Article reposted from CSN Mid Atlantic.com
Author: J. Michael
After a disastrous 2015-16 in which they were among the NBA’s most battered and injured teams, the Wizards are heading in a new direction with their athletic training staff and are close to finalizing a new structure that focuses more on the clinical side, league sources tell CSNmidatlantic.com.
Longtime head athletic trainer Eric Waters was fired with one year left on his contractafter a 41-41 season in which multiple players were injured and stayed in street clothes for long stretches. A clinical focus would include developing new treatments, therapy, studying trends, taking into account genetics to understand injuries and many other aspectss by having a more specialized medical group rather just a head athletic trainer and an assistant.
John Wall missed the last five games with swelling in his right knee and required surgery to both knees May 5, Bradley Beal played a career-low 55 games, Nene and Drew Gooden were limited by calf injuries, Marcin Gortat had a recurrence of a back injury and Alan Anderson only played in 13 games. Otto Porter took a blow to the thigh Dec. 9, played the next four games but then missed the next three because of the side effects.
Rather than just replacing Waters with someone of similar experience, the Wizards will install a different type of head trainer who likely will have a different or additional title. They’ve talked with teams across various sports that use a model with more focus on prevention and rehabilitation.
The Phoenix Suns, for instance, have what is considered one of the more progressive medical staffs in sports with Aaron Nelson in charge. Head athletic trainer since 2000, he was given the additional title of vice president of athlete care in 2013.
Instead of just treating an injury, Nelson, for instance, also would address other areas of the body that are used to overcompensate for the weakness.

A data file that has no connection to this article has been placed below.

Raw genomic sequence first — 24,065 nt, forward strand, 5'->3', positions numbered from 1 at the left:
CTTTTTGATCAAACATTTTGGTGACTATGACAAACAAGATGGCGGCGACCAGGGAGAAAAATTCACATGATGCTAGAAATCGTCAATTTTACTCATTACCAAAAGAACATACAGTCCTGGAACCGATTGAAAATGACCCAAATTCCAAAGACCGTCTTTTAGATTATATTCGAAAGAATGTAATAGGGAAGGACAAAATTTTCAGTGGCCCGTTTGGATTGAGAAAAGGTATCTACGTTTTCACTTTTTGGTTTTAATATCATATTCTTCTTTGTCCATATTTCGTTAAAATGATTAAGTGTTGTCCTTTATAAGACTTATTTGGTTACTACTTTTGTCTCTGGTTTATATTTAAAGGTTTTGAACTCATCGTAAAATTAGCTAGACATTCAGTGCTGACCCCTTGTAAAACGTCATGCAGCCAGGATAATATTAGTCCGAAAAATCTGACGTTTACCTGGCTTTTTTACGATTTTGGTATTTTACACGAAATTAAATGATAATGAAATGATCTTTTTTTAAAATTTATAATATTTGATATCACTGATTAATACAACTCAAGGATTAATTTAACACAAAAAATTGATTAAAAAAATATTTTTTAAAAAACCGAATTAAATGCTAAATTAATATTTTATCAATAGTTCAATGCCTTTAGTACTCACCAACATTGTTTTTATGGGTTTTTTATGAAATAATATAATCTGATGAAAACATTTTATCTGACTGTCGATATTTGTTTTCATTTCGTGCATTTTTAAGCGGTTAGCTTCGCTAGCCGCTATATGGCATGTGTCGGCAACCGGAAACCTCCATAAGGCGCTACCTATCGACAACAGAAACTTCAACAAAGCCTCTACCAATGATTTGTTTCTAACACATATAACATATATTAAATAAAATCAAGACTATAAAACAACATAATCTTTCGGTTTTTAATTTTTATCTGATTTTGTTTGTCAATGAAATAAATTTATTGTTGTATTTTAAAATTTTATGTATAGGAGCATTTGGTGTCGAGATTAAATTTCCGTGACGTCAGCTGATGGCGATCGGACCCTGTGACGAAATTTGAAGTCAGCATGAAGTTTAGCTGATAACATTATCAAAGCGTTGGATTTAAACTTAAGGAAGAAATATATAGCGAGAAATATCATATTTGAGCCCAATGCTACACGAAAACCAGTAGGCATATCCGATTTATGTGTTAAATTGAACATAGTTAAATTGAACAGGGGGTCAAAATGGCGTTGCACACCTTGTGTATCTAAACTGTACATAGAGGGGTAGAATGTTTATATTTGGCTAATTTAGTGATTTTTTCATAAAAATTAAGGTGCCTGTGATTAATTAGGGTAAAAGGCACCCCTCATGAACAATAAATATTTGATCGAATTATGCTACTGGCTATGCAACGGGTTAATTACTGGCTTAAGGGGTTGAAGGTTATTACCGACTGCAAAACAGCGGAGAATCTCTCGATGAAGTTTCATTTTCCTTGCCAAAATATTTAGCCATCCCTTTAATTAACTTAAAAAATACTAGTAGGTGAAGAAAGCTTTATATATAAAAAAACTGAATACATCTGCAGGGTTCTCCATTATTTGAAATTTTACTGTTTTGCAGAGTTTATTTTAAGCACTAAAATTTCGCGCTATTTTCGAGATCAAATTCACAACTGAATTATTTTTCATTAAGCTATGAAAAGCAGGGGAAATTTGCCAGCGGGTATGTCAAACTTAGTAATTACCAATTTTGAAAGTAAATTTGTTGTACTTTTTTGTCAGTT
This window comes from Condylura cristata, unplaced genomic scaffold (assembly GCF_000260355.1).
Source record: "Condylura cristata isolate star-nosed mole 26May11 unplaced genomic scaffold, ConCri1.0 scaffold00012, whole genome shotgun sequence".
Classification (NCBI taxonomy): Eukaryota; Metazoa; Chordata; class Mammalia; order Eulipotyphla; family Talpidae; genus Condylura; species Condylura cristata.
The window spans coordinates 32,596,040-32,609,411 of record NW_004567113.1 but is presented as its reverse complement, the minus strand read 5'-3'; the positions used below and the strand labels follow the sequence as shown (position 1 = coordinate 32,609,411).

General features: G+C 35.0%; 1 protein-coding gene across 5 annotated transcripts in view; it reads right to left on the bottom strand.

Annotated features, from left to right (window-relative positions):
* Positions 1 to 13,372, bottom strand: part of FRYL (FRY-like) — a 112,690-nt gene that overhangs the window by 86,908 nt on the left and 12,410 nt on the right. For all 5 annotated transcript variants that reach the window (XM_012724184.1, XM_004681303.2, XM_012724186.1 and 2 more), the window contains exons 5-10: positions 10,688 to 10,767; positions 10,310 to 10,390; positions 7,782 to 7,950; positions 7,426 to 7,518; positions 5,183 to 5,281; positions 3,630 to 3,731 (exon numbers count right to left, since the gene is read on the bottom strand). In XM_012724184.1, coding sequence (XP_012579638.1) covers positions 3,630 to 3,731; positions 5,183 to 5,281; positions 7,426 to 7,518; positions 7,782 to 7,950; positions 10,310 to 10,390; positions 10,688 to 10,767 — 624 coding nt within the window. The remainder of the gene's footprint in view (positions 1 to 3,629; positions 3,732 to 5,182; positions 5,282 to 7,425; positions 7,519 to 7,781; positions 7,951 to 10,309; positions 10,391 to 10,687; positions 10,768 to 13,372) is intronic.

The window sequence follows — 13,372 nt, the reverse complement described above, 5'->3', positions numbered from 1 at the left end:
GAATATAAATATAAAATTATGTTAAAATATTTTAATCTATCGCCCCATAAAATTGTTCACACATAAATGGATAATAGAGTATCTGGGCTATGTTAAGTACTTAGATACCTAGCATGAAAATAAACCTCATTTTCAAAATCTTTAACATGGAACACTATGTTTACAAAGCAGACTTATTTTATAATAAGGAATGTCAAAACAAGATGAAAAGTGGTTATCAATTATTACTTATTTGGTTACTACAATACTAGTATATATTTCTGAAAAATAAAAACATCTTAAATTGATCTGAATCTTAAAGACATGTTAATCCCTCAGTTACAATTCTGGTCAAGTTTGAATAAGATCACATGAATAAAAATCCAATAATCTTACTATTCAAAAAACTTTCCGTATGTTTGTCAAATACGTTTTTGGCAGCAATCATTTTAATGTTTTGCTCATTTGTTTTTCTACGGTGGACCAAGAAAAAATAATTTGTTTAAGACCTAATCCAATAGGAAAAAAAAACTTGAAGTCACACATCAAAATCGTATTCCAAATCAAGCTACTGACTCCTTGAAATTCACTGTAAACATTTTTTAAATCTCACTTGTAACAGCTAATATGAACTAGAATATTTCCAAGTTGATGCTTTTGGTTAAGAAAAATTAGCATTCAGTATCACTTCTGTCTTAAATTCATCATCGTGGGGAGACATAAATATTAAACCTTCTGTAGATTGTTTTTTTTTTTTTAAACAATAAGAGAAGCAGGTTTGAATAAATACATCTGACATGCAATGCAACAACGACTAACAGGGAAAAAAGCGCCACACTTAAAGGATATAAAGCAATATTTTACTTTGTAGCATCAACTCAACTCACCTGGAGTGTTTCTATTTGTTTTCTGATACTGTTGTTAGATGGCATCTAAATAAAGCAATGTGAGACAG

The successes that the Suns have had in recent years by prolonging the careers of Steve Nash, Grant Hill, Shaquille O’Neal and Antonio McDyess have made them the gold standard in the NBA.
In 2013, the Portland Trail Blazers made Christopher Stackpole what they call their director of player health and performance. There, he’s in charge of preventative care and rehab, collaborates with the athletic trainers, conditioning specialists, nutritionists, physicians, etc., with the goal of decreasing the risk of injury.
With the Wizards, signs of a shift to this philosophy were evident when Beal developed a fourth stress reaction in his lower right leg for his fourth consecutive season. The Wizards implemented a strategy to use all of the tools they have aside from traditional treatment, such as the SVU cameras, analytics and other devices that measure his workload, stress and impact on the bones and joints in the leg.
They believe they have a better grasp on how to treat him for what essentially is an overuse injury. Wall is noted for arriving at Verizon Center hours before games for acupuncture just so he could get himself play. He’d spend an inordinate amount of time on the trainer’s table postgame, too, but the discomfort never left.
Coupled with new coach Scott Brooks’ emphasis on shortening practices to cut down the wear and tear during an 82-game season, the reshaping of the training/medical staff fits the new direction.